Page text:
Jewish World Review March 30, 1999 /13 Nissan, 5759
(JWR) ---- (http://www.jewishworldreview.com)
Last week, a Michigan jury convicted Kevorkian of second-degree murder for killing Thomas Youk by lethal injection, but many Americans disagree with the verdict, according to polls taken after Kevorkian's conviction.
Why do so many people remain sympathetic to a man who has ended130 lives, by his own admission? The surprising answer is that most Kevorkian sympathizers say they are motivated by compassion for the terminally ill.
They believe Kevorkian is alleviating pain and suffering --- both the victims' and their families'. Rarely publicized in the stories about Kevorkian's "assisted suicides" or his "mercy killing" of Thomas Youk is the simple fact that most of Kevorkian's victims did not suffer from end-stage fatal disease -- or in some cases, from any diagnosable physical ailment whatever.
The only factor that characterized all Kevorkian's victims was that they wanted to end their lives --- or at lease they thought they did long enough for Kevorkian to administer his fatal dose of carbon monoxide or lethal drugs.
Might some of them have changed their minds if Kevorkian hadn't been there with his Death Machine? Or if their families hadn't been so willing to let them die? The dirty little secret about most of Kevorkian's victims is that they had become inconvenient. They were sick, or depressed, or both. Unable to take care of themselves, neither the victims nor their families believed anyone else should be burdened with doing so either.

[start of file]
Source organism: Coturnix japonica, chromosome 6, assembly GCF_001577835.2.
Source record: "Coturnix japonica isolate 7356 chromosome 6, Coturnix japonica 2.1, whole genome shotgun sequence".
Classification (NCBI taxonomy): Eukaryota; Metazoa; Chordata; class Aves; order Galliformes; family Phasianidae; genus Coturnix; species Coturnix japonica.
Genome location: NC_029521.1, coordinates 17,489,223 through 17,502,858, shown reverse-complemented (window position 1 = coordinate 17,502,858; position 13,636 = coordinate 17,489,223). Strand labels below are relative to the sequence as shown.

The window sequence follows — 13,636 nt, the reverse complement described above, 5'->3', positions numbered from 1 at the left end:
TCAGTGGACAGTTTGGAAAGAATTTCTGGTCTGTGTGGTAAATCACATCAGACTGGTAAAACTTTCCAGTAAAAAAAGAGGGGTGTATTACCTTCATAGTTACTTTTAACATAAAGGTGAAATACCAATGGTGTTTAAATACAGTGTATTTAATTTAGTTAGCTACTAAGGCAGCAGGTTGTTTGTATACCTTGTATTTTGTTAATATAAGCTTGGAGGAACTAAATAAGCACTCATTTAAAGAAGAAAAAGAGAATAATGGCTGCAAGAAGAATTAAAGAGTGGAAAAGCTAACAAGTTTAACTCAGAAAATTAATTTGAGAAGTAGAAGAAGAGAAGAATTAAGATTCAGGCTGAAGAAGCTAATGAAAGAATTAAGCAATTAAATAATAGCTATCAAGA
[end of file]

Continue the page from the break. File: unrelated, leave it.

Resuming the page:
So is it really compassion that motivates supporters of assisted suicide and euthanasia? Or could it simply be fear? Are they afraid that they might one day become a burden no one wants to care for -- or that they might be asked to bear the burden of caring for someone else? Euthanasia solves the problem by disposing of the burden altogether.
The elderly, as well as the young and middle-aged, have become obsessed with autonomy. No one wants to risk becoming a burden to others, and society no longer expects families to share in the care of the elderly or sick.
Social Security has made the elderly largely financially independent, while assisted-living institutions have replaced families as the domicile of the frail and sick at the end of their lives. But these new arrangements may have diminished our ability to learn true compassion.
Death, like birth, used to be a shared family experience that most often took place at home. Before the advent of modern antibiotics and other life-prolonging medical treatments, death usually came quickly to the very ill. Now we can prolong the lives of seriously sick or injured people, but we've not necessarily made it easier to care for them. What's more, fewer households are made up of several generations of one family living together --- the kind that provided helping hands when one member could no longer care for himself.
In the past, the care of the sick or elderly wasn't viewed as any more onerous a burden than the care of infants or children. It was simply part of the natural cycle of the family.
Both of my grandmothers lived with us at the end of their lives, as their own mothers had with them. (In my family at least, the men usually died years earlier than their wives.) I expect my mother will live with us soon -- she knows she's welcome anytime. But it's relatively uncommon today for grandparents to live in the same home with their children and grandchildren. Consequently we've become less acquainted with the process of dying --- which for most of us occurs slowly, often over years. And what we don't know, we fear.
We've come to believe that death should be quick and painless, but it rarely is. True compassion consists not in eliminating the sick and dying, but in caring for them.
If more of us were willing to assume that burden,
perhaps we would have less fear of becoming a burden ourselves
03/27/99: Time for the ‘Real Thing’?